Back in Clovis, New Mexico (now 43 long years ago) I began to realize what saying “YES” was going to mean for me. A year or two after that “confession of calling,” we were released from the Air Force and went straight into full-time ministry. By that time I was 8 months pregnant with our first baby. We had purchased a cute little house and I had spent hours in the baby room painting, decorating, dreaming, and preparing for the little bundle to arrive. As we were about to transition, it became clear that we could not keep that house because our salary level dropped significantly to become “Youth and Music” minister in our church. I was devastated. We moved into a one-room sort-of-bachelor-pad at the church and he took on his first role of “Ministry.” Overnight, my life went from private to public. From hidden to seen. From not worth judging to meticulous judgement. My slightly hippie and “Jesus Freedom” faith was suddenly being attacked from all sides by a system that I didn’t understand, didn’t fit into, and did not agree with. “YES” meant sacrifice, spiritual growth, dependence on God, and a maturity that was far beyond my 20 years. It was right there that God began the deep and wonderful work in me that continued on through a life of my own calling: a commitment to a husband that was most definitely “called” to “The Ministry.”

I have said “Yes” because each and every painful step of the way has also been filled with a joy that perhaps few get to experience in their lives. It comes after hand to hand combat with God – the doubting, the complaining, the questioning, the fear, the bold suggestion that He find someone else who is more equipped, more outgoing, more talented, more “fit” for the task. It is the unexplained joyful confidence that comes when the God of paradox turns his gentle yet burning eyes upon you:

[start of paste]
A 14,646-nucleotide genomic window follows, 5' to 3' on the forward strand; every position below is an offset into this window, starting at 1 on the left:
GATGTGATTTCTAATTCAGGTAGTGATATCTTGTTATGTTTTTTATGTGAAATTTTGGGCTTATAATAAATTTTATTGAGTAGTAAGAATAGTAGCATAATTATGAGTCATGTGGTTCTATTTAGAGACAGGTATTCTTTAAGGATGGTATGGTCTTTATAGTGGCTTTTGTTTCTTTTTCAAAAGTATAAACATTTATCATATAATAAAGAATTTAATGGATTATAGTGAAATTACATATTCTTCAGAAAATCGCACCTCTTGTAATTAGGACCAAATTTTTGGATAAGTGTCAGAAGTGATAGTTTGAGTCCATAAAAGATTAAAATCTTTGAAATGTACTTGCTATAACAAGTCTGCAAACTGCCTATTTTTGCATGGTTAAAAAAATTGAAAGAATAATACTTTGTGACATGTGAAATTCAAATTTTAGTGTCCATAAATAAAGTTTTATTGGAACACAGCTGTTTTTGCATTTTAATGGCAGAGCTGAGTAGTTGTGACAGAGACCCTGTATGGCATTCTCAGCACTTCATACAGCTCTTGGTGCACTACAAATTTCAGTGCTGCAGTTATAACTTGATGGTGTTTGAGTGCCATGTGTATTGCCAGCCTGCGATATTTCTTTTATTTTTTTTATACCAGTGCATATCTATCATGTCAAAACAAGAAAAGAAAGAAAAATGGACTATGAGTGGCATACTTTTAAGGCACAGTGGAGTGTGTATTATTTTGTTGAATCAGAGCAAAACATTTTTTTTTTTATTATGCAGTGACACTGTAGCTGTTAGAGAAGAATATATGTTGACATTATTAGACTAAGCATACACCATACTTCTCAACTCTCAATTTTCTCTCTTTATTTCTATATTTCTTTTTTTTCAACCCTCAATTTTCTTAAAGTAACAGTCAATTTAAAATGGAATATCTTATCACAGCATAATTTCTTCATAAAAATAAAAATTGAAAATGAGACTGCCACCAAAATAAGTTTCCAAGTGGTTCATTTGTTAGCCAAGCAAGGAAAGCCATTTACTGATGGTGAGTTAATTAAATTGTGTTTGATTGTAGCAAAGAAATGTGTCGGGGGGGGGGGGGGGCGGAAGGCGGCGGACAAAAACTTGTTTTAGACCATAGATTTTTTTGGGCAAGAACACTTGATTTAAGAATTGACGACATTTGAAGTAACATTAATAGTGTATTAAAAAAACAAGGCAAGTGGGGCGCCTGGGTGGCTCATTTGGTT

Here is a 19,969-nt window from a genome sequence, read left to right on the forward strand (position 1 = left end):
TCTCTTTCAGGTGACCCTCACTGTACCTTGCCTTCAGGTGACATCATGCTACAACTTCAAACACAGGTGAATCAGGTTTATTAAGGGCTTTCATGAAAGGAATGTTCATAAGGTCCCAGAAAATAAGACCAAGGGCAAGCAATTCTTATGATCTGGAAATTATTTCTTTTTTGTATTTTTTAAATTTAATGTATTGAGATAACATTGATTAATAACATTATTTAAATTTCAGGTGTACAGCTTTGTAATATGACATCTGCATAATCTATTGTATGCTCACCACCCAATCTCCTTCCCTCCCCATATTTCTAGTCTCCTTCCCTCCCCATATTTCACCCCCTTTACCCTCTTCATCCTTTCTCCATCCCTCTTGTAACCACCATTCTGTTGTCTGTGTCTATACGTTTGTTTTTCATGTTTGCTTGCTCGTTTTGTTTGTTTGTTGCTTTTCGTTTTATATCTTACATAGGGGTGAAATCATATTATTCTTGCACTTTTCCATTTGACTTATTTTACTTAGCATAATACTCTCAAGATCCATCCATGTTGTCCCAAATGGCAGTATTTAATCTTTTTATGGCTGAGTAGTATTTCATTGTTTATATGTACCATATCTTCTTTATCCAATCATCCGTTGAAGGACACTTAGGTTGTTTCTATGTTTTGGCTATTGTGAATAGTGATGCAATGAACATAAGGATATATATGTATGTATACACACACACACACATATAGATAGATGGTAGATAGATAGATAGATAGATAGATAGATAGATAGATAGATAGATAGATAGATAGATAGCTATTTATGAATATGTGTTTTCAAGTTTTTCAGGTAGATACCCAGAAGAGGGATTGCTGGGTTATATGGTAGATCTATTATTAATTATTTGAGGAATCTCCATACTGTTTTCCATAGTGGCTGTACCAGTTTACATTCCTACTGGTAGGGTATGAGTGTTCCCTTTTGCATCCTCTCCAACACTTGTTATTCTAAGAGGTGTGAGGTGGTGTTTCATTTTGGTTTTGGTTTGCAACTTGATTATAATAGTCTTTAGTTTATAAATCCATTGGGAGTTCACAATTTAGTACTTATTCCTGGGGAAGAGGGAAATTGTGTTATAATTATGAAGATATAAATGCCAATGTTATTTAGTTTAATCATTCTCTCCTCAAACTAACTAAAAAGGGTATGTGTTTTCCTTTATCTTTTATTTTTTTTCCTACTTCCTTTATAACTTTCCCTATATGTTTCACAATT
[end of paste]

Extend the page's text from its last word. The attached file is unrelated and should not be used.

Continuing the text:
God: “I am with you.” 

Me: “But…..”

God: “I am with you.”

Me: “I can’t do it! Let me tell you why…”

God: “I am with you.”

(Ohhhhhh, Sandi!)

I am like Moses, and Gideon, and Jonah. My life seems to rotate round and round again to the same conversation. God requires. I resist. God persists. I run, hide, rebel, doubt, question, pity myself, and point to others. God pursues. God provides faith. I humbly say “Yes” to the Hero of my story.

to be continued…

read part 1 of sandi’s story

Sandi Youngren is CoFounder of Compassion Connection, a missions organization based in Ecuador. She travels and speaks at women’s conferences or gatherings and owns a cottage industry that supports help to women escaping sex trafficking. She also encourages women through her YouTube channel “The Truth Booth.” She says that her most treasured time is spent with her kids and grandkids, and she hopes for more of that in the future.

You can follow Sandi here: YouTube: http://www.youtube.com/c/TheTruthBooth IG: sandiyoungren also trth_booth

See Full Bio…

God is writing my story- part 1

by sandi youngren

missionary to ecuador

I would like to tell you a story of a young girl who heard a distinct call of God at a very young age. Although ignorant of what it would mean, she was eager to answer, and excited to see how God would use her. She was trusting of His sovereign plan, and much like Isaiah in the Old Testament, she responded with, “Here am I Lord, send ME!”